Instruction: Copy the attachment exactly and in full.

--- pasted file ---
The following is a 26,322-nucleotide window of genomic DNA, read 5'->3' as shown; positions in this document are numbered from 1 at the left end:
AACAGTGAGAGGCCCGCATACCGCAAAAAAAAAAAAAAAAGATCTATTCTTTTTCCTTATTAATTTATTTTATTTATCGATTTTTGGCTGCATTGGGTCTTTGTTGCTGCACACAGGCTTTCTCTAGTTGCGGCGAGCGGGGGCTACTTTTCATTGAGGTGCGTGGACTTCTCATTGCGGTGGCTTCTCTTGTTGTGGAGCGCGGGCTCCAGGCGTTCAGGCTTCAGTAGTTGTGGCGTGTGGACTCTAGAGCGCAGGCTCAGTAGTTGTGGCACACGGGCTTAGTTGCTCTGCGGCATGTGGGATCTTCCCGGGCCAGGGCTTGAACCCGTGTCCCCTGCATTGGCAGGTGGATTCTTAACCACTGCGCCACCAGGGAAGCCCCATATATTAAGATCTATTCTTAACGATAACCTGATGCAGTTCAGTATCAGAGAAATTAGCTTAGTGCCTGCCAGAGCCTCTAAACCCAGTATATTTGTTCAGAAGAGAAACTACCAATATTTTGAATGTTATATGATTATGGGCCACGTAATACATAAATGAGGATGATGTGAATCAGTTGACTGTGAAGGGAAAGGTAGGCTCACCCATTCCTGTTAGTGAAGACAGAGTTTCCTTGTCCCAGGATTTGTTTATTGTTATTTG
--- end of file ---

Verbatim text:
The following is a 26,322-nucleotide window of genomic DNA, read 5'->3' as shown; positions in this document are numbered from 1 at the left end:
AACAGTGAGAGGCCCGCATACCGCAAAAAAAAAAAAAAAAGATCTATTCTTTTTCCTTATTAATTTATTTTATTTATCGATTTTTGGCTGCATTGGGTCTTTGTTGCTGCACACAGGCTTTCTCTAGTTGCGGCGAGCGGGGGCTACTTTTCATTGAGGTGCGTGGACTTCTCATTGCGGTGGCTTCTCTTGTTGTGGAGCGCGGGCTCCAGGCGTTCAGGCTTCAGTAGTTGTGGCGTGTGGACTCTAGAGCGCAGGCTCAGTAGTTGTGGCACACGGGCTTAGTTGCTCTGCGGCATGTGGGATCTTCCCGGGCCAGGGCTTGAACCCGTGTCCCCTGCATTGGCAGGTGGATTCTTAACCACTGCGCCACCAGGGAAGCCCCATATATTAAGATCTATTCTTAACGATAACCTGATGCAGTTCAGTATCAGAGAAATTAGCTTAGTGCCTGCCAGAGCCTCTAAACCCAGTATATTTGTTCAGAAGAGAAACTACCAATATTTTGAATGTTATATGATTATGGGCCACGTAATACATAAATGAGGATGATGTGAATCAGTTGACTGTGAAGGGAAAGGTAGGCTCACCCATTCCTGTTAGTGAAGACAGAGTTTCCTTGTCCCAGGATTTGTTTATTGTTATTTG